The previous evening, we left the cubs playing and the mother stretching and waking up:
Early the next morning we found them in the bushes not far away, with some other adults nearby, and a watchful jackal.
During the night they had killed, and pretty much finished eating, but the cubs had been given the bones to gnaw on and play with:
and we watched for 45 minutes or so.
They were deep in the bushes, so the light was poor. This one had the jawbone:
And this one has the foot:
They start to eat meat at two to three months, so they’ve had a month or so to get used to the idea, though they will still be nursing for about another three months
As the sun came up, the matriarch led them off to a more secluded bush to sleep it all off through the heat of the day. But being cubs they were still playing as she tried to get them to bed.
It all looks idyllic, but within two years there is a good chance that only one will still be alive. Cubs die from predators when they are left alone while their mother hunts, or from ailments, like this eye problem we found on a cub in Il Ngwesi (the last report was that the cub is doing OK).
But male cubs are especially vulnerable because they leave their mother and the pride at around three, and then have to contend with rival males until they are strong enough to take over a pride of their own.
I wish these cubs well, especially the lone male one.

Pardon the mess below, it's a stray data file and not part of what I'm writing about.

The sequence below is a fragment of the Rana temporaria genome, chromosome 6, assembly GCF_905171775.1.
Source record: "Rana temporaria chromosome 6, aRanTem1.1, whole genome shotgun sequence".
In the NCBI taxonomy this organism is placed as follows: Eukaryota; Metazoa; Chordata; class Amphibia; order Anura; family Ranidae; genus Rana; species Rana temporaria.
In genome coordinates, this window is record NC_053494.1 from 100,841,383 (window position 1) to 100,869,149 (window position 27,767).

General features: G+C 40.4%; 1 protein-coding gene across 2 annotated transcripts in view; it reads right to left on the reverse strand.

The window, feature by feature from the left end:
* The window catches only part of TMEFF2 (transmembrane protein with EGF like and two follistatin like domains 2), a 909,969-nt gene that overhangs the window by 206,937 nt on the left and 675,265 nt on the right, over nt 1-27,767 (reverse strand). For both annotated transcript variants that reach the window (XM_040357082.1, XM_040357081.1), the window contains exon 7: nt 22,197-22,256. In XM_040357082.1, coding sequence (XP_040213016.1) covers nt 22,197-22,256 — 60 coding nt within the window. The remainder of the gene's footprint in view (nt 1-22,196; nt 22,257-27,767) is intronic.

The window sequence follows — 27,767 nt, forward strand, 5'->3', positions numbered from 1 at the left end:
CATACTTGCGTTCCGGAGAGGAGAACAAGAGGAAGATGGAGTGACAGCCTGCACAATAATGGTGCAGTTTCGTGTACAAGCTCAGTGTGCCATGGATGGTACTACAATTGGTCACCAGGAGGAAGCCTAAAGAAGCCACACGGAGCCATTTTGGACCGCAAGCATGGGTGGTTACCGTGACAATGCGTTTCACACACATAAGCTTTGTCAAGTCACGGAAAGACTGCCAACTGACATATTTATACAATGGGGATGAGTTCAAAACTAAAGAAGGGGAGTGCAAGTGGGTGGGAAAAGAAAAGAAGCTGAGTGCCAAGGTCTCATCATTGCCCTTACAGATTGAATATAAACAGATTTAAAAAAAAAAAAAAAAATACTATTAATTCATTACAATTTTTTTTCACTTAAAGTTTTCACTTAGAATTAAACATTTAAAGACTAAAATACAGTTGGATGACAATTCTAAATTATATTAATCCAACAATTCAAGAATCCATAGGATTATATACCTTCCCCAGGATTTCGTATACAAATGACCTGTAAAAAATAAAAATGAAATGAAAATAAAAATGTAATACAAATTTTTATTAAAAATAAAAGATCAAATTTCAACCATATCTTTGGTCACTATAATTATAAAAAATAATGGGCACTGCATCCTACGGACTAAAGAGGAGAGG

PS Britannica.com offers more detail about these early years: “Newborn cubs are helpless and blind and have a thick coat with dark spots that usually disappear with maturity. Cubs are able to follow their mothers at about three months of age and are weaned by six or seven months. They begin participating in kills by 11 months but probably cannot survive on their own until they are two years old. Although lionesses will nurse cubs other than their own, they are surprisingly inattentive mothers and often leave their cubs alone for up to 24 hours. There is a corresponding high mortality rate (e.g., 86 percent in the Serengeti), but survival rates improve after the age of two. In the wild, sexual maturity is reached at three or four years of age. Some female cubs remain within the pride when they attain sexual maturity, but others are forced out and join other prides or wander as nomads. Male cubs are expelled from the pride at about three years of age and become nomads until they are old enough to try to take over another pride (after age five). Many adult males remain nomads for life. Mating opportunities for nomad males are rare, and competition between male lions to defend a pride’s territory and mate with the pride females is fierce. Cooperating partnerships of two to four males are more successful at maintaining tenurewith a pride than individuals, and larger coalitions father more surviving offspring per male. Small coalitions typically comprise related males, whereas larger groups often include unrelated individuals. If a new cohort of males is able to take over a pride, they will seek to kill young cubs sired by their predecessors. This has the effect of shortening the time before the cubs’ mothers are ready to mate again. Females attempt to prevent this infanticide by hiding or directly defending their cubs; lionesses are generally more successful at protecting older cubs, as they would be leaving the pride sooner. In the wild lions seldom live more than 8 to 10 years, chiefly because of attacks by humans or other lions or the effects of kicks and gorings from intended prey animals. In captivity they may live 25 years or more.”